Things to know 👀

The return of the mega-rounds in Fintech? SumUp, the "Square of Europe" that provides payments to 4m small merchants in Europe, has raised $307m to continue its growth. Today it offers invoicing, loyalty, and card readers and is active in 36 markets. It claims 30% YoY revenue growth and is "positive on an EBITDA basis." The press stipulates the funding may be used for M&A. 

🧠 There is too much revenue in Fintech for growth funding to vanish. Over the past 12 months, rumors of Fintech's demise have been overstated. With Adyen returning to growth and winning back investor confidence, we may have passed "peak fear" for Fintech.

🧠 Has SumUp reached the end of its organic growth? However, this feels like a sign of a market maturing rather than an amazing success story. M&A is 

🧠 Europe has been a tough market for payments businesses. Each European country has different payment networks, banks and regulatory norms required to operate. Notably, large incumbents like Worldline are struggling for growth.

🧠 Payments are a tale of two types of companies: organic growth vs M&A-led. Adyen and its competitors are growing in Europe without M&A, whereas Wordline and its largest competitor Nexi may look to merge to solve their growth challenges. 

🧠 M&A-led growth *IS* a race to the bottom. M&A is a classic example of things that work on the spreadsheet but not in practice. Companies quickly grow revenue and improve their cost basis by firing "duplicative" staff. But now they have two companies and tech platforms where one used to exist. 

🧠 Platform R&D is a competitive strength in payments. Once a company goes the M&A route, they can't offer the R&D advantage the might have enjoyed with a single platform. I fear that SumUp is being pushed to become just another payments company and that its most dynamic years are behind it.

Google is partnering with Zip and Affirm to pilot BNPL on Google Pay at checkout in the US. Users who press the Google Pay button will be offered Zip or Affirm as a BNPL option to convert more users. UK users can now also store their tax ID (National Insurance number, a bit like a social security number) in the Google Wallet along with other passes like the drivers licence.

🧠 Google Pay is massively under performing. In the US, Apple has a dominant market position at checkout in-store and online. In the eCommerce world, the BNPL buttons and Shopify Pay (Shop Pay) are much more attractive to retailers. Google Pay is just sort of there. Copying Apple a couple of years later on cheaper devices.

🧠 Google cannot get its sh*t together on payments but has the best data moat. In theory, with all of its advertising and commerce data, Google should have the best payment and loyalty experience ever. Instead, it’s Klarna and Affirm who are leading the way here.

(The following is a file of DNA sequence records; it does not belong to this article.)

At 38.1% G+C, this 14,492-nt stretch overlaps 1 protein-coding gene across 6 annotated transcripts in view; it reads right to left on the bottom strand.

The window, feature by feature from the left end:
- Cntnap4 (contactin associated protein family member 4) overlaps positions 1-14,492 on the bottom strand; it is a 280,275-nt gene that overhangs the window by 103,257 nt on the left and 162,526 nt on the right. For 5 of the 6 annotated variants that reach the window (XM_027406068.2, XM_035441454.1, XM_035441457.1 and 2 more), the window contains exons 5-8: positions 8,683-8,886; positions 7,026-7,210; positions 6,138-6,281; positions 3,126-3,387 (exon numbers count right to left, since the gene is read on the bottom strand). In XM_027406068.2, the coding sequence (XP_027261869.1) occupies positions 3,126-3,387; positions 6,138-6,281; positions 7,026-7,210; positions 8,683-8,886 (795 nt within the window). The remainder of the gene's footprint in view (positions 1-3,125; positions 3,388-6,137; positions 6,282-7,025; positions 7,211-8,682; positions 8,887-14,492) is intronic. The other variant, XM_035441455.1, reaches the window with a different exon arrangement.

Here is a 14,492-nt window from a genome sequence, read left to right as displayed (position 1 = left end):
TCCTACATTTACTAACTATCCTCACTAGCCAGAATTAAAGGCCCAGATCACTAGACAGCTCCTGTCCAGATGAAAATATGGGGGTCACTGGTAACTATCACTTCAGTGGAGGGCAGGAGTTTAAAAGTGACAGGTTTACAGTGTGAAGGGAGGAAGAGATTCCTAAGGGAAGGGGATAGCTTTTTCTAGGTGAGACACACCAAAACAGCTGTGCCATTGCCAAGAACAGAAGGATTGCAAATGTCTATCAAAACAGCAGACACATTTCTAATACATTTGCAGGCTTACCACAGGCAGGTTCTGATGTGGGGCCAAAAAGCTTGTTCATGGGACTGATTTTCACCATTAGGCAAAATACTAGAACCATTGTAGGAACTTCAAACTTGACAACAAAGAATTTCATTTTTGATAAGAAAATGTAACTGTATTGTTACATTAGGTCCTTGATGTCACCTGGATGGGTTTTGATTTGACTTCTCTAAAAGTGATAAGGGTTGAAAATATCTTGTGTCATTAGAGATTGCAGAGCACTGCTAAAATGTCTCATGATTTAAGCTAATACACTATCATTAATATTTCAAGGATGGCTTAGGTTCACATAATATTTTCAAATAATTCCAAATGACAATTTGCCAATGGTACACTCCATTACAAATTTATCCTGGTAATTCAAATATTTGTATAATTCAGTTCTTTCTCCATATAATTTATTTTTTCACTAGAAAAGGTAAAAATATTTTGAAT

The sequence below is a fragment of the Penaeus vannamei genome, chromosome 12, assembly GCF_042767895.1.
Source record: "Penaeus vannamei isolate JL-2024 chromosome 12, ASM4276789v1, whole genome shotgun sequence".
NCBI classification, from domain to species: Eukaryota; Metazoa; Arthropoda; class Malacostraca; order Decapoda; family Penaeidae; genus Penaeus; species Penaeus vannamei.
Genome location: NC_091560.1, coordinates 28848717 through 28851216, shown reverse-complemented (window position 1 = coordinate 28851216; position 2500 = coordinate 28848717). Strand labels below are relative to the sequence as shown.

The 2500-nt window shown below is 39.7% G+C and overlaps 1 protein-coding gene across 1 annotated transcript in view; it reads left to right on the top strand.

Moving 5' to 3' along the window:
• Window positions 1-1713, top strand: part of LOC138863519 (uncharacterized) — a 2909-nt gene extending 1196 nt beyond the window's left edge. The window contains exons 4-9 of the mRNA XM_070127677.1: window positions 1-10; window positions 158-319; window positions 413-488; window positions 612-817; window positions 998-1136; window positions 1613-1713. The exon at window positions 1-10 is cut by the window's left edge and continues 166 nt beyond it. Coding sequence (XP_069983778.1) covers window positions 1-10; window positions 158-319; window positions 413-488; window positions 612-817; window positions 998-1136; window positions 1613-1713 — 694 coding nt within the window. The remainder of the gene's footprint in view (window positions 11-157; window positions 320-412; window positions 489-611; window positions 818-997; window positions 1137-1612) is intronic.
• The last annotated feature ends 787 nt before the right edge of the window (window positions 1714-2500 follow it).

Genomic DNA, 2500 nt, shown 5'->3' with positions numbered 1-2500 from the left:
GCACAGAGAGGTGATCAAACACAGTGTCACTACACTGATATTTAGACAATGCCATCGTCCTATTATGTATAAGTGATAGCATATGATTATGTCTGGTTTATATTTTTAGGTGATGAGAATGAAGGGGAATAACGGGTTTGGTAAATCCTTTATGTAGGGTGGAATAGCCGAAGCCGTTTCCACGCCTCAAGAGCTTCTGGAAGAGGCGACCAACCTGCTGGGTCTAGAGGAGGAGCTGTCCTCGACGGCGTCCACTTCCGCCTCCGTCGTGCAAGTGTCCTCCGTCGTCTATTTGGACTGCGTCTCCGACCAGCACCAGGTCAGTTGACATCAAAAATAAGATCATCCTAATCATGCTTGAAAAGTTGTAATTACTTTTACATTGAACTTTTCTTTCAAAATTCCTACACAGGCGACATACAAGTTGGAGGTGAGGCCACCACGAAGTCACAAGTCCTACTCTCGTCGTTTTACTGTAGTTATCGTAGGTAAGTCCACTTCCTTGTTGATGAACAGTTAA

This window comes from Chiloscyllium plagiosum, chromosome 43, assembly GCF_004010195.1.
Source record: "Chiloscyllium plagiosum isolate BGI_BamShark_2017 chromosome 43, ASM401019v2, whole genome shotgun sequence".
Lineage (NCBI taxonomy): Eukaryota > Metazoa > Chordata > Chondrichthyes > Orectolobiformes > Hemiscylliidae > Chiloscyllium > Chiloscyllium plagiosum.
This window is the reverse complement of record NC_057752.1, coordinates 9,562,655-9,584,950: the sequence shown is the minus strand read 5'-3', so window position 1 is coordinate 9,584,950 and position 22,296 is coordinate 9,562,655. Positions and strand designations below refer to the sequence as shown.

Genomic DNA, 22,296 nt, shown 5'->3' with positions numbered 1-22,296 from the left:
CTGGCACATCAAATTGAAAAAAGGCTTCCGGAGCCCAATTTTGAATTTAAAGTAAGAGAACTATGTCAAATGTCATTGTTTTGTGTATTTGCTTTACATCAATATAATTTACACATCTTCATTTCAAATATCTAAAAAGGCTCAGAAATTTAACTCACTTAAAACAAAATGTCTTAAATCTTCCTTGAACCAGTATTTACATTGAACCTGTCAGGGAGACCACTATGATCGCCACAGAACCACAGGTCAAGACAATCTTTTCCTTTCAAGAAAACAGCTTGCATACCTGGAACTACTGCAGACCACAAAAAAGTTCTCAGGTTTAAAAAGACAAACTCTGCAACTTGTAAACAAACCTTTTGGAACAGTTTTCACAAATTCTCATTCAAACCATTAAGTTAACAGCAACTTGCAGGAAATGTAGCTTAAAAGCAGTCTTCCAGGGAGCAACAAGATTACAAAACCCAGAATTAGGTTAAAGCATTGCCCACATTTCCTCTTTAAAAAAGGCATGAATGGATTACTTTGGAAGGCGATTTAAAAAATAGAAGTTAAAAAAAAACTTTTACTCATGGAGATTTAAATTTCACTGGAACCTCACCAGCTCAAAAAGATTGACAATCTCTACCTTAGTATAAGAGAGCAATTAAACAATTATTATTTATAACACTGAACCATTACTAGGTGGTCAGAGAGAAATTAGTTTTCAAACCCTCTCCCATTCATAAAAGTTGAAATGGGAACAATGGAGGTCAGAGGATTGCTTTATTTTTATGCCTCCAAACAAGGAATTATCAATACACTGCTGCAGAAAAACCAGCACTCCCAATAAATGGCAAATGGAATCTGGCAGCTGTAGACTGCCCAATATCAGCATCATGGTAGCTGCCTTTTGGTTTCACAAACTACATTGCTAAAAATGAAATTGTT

🧠 The UK is a great place to win digital identity in a wallet. Driver's licenses and tax IDs are both done at the national level. Unlike in the US, where Apple has to state by state with DMVs, the UK has one Driver Vehicle Licencing Agency (DVLA). While the strategy is still copy+paste whatever Apple did three years ago (yawn), the focus on the UK is smart. The UK is an amazing petri dish for Fintech and identity.

Good Reads 📚

Apollo now originates loans across 16 asset classes, including mortgages, auto, and assets like aircraft or fast food chains. These platforms will originate $45 billion this year, and $75bn within two years. Non bank lenders rarely last the test of time; however, in 13 years of operating asset-backed lending, Apollo has recorded losses of just 0.01%. Asset-backed loans are typically "overcollateralised." 

It originates and funds loans directly; it will also distribute some and help fund others who wish to become originators. In effect, Apollo is doing everything across the value chain a bank would, but in a unique way. Apollo argues that the way its insurance business gives it "float" is lower risk and cost than how banks use deposits to fund their lending operations (as Warren Buffet and Berkshire Hathaway first demonstrated).

🧠 Competing as a bank is incredibly hard. Apollo doesn't have regulators pushing up the cost of funding with capital requirements. The FDIC insurance doesn't seem like a good deal when you look at the SVB aftermath. As a bank CEO, sure some depositors got made whole, but the bank was pawned off in an emergency sale. It's not a great thing for the CEO's resume.

🧠 Will regulators ever view "deconstructed banks" like banks? I imagine Bank CEOs hope they will. Deposits can be an expensive way to fund balance sheet operations. 

🧠 Why don't banks copy this model? Some are. I'm not surprised to see JP Morgan now look to start its own private credit business. Expect others to follow.

That's all, folks. 👋

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Disclosures: (1) All content and views expressed here are the authors' personal opinions and do not reflect the views of any of their employers or employees. (2) All companies or assets mentioned by the author in which the author has a personal and/or financial interest are denoted with a (3) Any companies mentioned in Rants are top of mind and used for illustrative purposes only. (4) I'm not an expert at everything you read here. Some of it is me thinking out loud and learning as I go; please don't take it as gospel—strong opinions, weakly held.